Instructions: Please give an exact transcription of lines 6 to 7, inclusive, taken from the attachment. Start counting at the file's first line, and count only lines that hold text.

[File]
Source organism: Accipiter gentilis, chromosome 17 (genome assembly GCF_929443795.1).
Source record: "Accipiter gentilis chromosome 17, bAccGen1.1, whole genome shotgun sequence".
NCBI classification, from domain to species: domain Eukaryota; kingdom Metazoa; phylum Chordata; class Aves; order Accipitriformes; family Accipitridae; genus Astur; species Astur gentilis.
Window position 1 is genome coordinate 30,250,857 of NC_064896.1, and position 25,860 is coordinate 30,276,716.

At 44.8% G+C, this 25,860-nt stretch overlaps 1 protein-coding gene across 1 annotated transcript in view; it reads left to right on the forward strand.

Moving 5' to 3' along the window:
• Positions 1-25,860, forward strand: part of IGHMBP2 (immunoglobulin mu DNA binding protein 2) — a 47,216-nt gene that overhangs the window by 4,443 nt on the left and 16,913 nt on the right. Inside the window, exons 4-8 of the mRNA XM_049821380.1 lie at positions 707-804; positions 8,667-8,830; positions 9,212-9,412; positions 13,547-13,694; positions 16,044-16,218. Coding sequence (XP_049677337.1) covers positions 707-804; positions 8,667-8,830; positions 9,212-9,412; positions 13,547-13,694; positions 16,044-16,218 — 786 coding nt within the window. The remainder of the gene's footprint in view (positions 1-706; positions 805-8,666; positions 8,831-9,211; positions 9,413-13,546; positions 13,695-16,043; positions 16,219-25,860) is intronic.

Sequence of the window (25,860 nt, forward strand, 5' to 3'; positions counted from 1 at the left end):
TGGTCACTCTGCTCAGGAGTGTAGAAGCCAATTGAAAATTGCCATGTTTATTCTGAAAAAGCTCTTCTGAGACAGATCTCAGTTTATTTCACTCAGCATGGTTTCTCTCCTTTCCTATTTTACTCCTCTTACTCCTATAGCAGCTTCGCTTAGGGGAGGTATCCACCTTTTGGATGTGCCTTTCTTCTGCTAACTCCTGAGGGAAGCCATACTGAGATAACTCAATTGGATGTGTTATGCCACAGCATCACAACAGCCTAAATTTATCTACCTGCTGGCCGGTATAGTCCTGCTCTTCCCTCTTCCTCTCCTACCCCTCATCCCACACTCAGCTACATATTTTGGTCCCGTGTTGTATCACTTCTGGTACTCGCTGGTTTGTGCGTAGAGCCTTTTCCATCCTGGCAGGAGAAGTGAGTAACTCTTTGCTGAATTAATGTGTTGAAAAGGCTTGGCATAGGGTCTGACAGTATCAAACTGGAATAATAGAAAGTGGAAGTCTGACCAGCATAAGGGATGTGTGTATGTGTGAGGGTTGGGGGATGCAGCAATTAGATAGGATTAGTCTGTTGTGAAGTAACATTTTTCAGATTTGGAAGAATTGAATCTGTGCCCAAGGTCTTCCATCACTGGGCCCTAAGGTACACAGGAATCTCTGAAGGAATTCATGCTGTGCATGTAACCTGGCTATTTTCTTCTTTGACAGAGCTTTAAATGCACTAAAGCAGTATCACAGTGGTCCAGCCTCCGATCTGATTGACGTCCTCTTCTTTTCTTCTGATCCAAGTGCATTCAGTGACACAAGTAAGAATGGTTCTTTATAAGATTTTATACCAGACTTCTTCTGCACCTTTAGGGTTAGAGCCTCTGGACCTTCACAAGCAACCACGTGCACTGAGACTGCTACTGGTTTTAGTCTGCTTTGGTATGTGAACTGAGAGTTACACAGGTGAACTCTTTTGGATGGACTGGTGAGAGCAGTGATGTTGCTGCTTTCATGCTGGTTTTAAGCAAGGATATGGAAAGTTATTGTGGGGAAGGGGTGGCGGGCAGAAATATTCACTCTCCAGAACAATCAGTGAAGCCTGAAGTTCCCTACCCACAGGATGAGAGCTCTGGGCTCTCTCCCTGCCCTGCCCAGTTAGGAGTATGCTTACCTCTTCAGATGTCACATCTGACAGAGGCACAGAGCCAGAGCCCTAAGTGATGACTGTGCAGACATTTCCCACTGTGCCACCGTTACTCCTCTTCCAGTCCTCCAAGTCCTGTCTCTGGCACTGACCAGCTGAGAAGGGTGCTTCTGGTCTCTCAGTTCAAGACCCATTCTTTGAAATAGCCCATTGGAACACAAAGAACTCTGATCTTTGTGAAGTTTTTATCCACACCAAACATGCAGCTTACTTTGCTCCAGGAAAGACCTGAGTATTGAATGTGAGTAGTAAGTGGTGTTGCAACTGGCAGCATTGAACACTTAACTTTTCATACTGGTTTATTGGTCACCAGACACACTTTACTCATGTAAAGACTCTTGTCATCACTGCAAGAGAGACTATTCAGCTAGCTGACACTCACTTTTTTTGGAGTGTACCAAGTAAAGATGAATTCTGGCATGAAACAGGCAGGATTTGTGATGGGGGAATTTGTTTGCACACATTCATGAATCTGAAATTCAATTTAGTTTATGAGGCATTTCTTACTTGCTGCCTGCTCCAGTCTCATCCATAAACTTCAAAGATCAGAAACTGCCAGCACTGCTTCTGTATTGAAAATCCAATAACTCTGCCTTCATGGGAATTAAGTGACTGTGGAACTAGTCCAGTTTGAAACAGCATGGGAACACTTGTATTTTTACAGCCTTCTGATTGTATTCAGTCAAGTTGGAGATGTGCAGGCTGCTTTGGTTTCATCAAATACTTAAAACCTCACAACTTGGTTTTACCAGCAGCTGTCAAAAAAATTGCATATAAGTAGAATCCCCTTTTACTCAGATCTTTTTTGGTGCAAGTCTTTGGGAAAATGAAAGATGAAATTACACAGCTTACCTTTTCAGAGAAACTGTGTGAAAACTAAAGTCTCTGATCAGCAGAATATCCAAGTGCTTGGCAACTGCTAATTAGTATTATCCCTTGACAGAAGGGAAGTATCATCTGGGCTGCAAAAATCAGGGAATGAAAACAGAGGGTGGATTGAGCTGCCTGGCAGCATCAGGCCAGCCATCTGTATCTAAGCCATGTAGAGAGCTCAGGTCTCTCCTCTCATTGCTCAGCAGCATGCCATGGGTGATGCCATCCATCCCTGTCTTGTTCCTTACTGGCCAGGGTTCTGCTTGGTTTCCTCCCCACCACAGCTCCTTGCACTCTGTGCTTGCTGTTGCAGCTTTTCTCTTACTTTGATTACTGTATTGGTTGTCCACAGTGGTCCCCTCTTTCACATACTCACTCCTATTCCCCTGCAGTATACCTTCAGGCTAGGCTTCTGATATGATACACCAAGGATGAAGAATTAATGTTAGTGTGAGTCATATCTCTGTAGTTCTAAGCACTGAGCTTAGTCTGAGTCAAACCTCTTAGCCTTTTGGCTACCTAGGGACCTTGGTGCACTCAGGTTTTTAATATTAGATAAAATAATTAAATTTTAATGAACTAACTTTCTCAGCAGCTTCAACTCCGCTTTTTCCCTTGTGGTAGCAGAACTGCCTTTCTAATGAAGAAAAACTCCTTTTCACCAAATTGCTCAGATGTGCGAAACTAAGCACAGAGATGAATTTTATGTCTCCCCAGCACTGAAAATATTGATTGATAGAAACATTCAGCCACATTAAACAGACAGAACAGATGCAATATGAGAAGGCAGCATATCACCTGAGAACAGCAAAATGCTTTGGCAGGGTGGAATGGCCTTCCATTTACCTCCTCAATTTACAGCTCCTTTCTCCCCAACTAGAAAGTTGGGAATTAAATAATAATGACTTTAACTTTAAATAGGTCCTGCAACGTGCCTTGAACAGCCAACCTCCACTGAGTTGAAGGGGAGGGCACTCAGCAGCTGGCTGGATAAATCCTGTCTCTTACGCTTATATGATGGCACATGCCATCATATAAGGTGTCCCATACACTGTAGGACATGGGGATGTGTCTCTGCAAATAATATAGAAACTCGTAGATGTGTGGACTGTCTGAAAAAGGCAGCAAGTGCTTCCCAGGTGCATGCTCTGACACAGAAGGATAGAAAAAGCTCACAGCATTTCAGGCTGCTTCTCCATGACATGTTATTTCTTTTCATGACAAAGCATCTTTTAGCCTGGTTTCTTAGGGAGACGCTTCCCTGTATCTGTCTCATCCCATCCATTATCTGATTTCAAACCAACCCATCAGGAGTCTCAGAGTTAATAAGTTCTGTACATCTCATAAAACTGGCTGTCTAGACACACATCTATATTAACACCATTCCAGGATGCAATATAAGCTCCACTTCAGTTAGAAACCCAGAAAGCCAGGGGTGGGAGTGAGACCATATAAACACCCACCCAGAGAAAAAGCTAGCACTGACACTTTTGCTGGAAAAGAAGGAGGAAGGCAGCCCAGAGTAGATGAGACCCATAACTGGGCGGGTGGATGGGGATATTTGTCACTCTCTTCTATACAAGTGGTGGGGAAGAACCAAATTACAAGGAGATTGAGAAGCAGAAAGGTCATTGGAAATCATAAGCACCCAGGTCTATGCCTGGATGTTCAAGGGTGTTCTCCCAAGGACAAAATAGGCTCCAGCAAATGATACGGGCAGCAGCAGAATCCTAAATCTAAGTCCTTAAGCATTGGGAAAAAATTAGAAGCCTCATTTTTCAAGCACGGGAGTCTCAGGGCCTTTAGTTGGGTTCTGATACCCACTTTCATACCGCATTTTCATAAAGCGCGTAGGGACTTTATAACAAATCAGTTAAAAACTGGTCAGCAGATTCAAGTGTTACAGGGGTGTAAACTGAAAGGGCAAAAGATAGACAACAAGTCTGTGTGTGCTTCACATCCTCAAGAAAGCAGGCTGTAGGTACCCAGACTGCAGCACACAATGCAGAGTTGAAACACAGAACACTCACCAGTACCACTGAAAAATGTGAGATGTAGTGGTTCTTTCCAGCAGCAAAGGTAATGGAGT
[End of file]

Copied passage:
Moving 5' to 3' along the window:
• Positions 1-25,860, forward strand: part of IGHMBP2 (immunoglobulin mu DNA binding protein 2) — a 47,216-nt gene that overhangs the window by 4,443 nt on the left and 16,913 nt on the right. Inside the window, exons 4-8 of the mRNA XM_049821380.1 lie at positions 707-804; positions 8,667-8,830; positions 9,212-9,412; positions 13,547-13,694; positions 16,044-16,218. Coding sequence (XP_049677337.1) covers positions 707-804; positions 8,667-8,830; positions 9,212-9,412; positions 13,547-13,694; positions 16,044-16,218 — 786 coding nt within the window. The remainder of the gene's footprint in view (positions 1-706; positions 805-8,666; positions 8,831-9,211; positions 9,413-13,546; positions 13,695-16,043; positions 16,219-25,860) is intronic.